The head of Ukraine’s state-backed pipeline company has described Russia’s refusal to ship additional gas supplies to Europe as “blackmail”, with prices for the fuel having risen to the highest level in 13 years.
Sergiy Makogon, chief executive of Gas Transmission System Operator of Ukraine, said he believed Russia’s Gazprom was purposefully holding back gas supplies from Europe by refusing to ship additional volumes via Ukraine, in a bid to force the approval of the contentious Nord Stream 2 pipeline that runs from the Baltic to Germany.
“[Europe] should not follow this blackmail of Gazprom with prices,” Makogon told the Financial Times, arguing that Russia could have tempered the doubling in gas prices this year if it pumped more. Supplies from Russia are down by almost a fifth on pre-pandemic levels so far in 2021.
“[The supply tightness in Europe] is an artificially created problem.”
Gazprom, which has a monopoly on Russian pipeline gas exports, on Tuesday declined to book additional volumes through Ukraine at a closely watched monthly auction designed for topping up its exports to Europe, triggering a further rise in prices.
Gazprom, which has fulfilled its long-term contracts in Europe, declined to comment on the allegation, but last week said “optimisation” of its gas flows as well as meeting customer requests was normal. Executives at the company have previously indicated there will be more gas available once Nord Stream 2 starts up.
While lower Russian supplies are not the only reason for the gas price rally, with a long winter draining storage and stronger demand globally, executives and traders have questioned Gazprom’s reticence to increase exports.
James Huckstepp, at S&P Global Platts, said Gazprom risked hurting the company’s desire to be seen as a reliable partner, especially as other Russian pipelines are due to stop for maintenance next month.
“Gazprom neglecting to book interruptible capacity through Ukraine during the maintenance period of the northern delivery routes . . . could put their claim to being Europe’s most reliable supplier at risk,” Huckstepp said.
An EU official said the commission had “no indications of specific behaviour by any of our suppliers to drive up prices”.
“The current situation is a reflection of global market dynamics. All EU regions now have access to more than one source of gas, so are less vulnerable to supply squeezes coming from an individual supplier,” the official said.
Nord Stream 2 runs through the Baltic Sea to Germany and is set to be approved later this year, though German elections in September could complicate the sign-off.
The pipeline, which is nearing completion, has been targeted with sanctions by the US. It is also opposed by countries such as Poland that believe it will give Russian additional leverage over European energy supplies, while undermining Ukraine by allowing Moscow to bypass the country.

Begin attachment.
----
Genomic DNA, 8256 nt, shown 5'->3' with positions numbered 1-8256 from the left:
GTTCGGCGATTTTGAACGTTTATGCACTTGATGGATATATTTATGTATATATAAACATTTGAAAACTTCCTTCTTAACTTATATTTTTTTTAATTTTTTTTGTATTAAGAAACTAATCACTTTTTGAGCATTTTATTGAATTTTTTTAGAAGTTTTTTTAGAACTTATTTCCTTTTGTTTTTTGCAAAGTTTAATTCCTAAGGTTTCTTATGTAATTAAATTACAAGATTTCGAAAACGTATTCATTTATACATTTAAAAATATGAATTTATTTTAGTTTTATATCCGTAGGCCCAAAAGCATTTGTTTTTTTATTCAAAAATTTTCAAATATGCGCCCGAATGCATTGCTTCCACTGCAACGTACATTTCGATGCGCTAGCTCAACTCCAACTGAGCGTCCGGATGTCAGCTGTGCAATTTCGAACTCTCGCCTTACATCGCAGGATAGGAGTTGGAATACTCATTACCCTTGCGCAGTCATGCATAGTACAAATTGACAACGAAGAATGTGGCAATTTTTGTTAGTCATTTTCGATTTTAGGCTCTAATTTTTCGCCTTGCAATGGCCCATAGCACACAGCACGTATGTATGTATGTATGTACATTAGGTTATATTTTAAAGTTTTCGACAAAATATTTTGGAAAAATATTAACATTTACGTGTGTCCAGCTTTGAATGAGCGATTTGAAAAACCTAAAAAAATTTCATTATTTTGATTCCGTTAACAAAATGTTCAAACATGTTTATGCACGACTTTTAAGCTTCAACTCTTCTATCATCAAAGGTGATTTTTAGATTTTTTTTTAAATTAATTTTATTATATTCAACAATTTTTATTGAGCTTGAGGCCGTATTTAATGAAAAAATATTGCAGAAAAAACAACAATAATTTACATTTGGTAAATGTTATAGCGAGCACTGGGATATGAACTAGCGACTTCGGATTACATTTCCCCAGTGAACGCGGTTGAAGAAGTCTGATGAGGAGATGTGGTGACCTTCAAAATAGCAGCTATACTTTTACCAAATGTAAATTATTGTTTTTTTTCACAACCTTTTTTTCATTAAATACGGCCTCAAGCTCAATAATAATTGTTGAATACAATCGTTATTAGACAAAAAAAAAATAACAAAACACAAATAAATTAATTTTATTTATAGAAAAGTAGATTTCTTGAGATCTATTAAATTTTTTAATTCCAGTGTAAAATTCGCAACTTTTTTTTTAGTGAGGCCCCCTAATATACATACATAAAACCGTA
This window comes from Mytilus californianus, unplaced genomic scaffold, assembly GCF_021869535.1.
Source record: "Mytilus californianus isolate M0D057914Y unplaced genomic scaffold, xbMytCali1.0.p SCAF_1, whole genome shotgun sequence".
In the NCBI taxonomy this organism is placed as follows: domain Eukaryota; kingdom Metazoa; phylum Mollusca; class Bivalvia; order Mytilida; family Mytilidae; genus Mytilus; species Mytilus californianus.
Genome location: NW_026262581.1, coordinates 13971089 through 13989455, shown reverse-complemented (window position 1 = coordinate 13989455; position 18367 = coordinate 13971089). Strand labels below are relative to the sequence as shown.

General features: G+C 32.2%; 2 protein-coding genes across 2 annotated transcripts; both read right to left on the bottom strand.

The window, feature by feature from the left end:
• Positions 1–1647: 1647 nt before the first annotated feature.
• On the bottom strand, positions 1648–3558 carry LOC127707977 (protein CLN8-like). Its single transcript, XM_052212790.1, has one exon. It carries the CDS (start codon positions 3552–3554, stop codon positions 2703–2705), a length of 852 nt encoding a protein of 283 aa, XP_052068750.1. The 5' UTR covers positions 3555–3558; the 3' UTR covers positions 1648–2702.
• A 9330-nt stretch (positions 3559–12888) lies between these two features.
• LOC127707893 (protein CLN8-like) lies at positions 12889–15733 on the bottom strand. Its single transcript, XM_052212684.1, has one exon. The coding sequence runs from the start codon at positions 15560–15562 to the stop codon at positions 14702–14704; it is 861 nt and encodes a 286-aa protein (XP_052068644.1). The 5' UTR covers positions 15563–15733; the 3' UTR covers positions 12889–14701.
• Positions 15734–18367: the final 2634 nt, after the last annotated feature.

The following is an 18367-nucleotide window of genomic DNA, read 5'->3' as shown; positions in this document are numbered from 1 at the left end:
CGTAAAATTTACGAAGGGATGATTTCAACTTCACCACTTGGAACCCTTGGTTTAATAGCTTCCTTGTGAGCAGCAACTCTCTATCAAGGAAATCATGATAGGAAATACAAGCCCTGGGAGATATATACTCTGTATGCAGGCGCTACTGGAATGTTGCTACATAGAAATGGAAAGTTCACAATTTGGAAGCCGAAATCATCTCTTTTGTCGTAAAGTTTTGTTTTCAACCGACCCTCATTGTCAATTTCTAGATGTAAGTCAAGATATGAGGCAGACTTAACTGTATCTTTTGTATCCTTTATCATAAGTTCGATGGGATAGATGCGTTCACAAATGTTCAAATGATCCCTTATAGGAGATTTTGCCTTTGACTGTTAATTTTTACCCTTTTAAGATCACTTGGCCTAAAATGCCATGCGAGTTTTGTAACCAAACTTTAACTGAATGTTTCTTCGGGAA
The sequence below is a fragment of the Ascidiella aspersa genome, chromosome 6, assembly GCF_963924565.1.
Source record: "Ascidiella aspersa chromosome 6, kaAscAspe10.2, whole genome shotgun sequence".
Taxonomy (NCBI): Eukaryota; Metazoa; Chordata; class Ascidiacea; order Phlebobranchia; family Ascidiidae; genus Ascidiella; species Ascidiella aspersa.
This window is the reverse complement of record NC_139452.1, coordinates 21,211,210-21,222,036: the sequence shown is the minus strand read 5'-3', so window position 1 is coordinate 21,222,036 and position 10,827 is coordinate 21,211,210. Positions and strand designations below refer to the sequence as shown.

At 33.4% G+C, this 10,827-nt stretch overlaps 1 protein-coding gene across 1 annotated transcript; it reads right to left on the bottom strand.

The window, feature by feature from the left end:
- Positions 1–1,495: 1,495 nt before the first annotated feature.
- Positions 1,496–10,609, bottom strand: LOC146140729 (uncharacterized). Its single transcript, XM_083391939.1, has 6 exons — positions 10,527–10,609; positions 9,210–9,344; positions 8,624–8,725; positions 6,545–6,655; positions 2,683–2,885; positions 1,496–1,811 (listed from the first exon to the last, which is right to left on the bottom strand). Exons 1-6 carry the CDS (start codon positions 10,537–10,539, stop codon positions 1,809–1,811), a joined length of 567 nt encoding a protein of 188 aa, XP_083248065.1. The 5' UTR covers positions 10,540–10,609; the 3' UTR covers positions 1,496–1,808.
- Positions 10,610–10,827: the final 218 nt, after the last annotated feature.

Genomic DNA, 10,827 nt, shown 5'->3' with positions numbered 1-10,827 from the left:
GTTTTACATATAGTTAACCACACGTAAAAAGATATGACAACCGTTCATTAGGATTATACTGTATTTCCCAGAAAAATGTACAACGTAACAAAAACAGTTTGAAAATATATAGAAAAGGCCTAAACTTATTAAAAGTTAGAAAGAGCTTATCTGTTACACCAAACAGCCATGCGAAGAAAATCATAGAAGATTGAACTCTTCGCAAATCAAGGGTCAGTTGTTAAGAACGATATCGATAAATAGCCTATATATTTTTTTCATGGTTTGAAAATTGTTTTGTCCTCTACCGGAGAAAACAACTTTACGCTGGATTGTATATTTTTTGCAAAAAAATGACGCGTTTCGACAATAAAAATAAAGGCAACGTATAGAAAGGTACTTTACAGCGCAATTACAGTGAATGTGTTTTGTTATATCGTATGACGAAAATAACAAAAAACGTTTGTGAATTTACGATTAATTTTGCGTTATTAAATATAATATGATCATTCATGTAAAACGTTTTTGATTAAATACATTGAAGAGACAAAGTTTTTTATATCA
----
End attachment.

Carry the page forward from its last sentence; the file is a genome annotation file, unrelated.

Polish foreign minister Zbigniew Rau on Wednesday hit out at Germany’s support of the pipeline, writing in the Frankfurter Allgemeine Zeitung that the “completion of Nord Steam 2 will create a great security deficit on Nato’s eastern flank and Ukraine will find itself in a security void”.
Russia has long sought alternative transit routes to Ukraine. In 2014, Moscow annexed Crimea, a peninsula in the Black Sea, and has continued to support a proxy war in Ukraine’s eastern territory.
Some analysts have said a shift to so-called interruptible contracts may have had an effect on the supply situation. These contracts in theory would allow Ukraine to push Gazprom supplies off the line in favour of other customers.
“[That] means Gazprom would have no guarantee that it could deliver gas it would be committing to buyers in Europe,” said Laurent Ruseckas, an analyst at IHS Markit.
But Makogon said that the interruptible contracts had been mutually agreed with Gazprom, and that Ukraine TSO was happy to discuss firm contracts if that was what Russia wanted. “If Gazprom would approach us officially and ask: ‘let’s make it firm’, definitely we would consider this and define how to solve this problem,” Makogon said.
Makogon said Russia was ultimately threatening a supply crunch in Europe this winter, as normally the summer is when storage facilities are refilled when heating demand is lower.
“Europe can enter winter with very serious problems,” Makogon said. “If Gazprom asks to pump more in August? We’d only be happy to.”
Additional reporting by Mehreen Khan in Brussels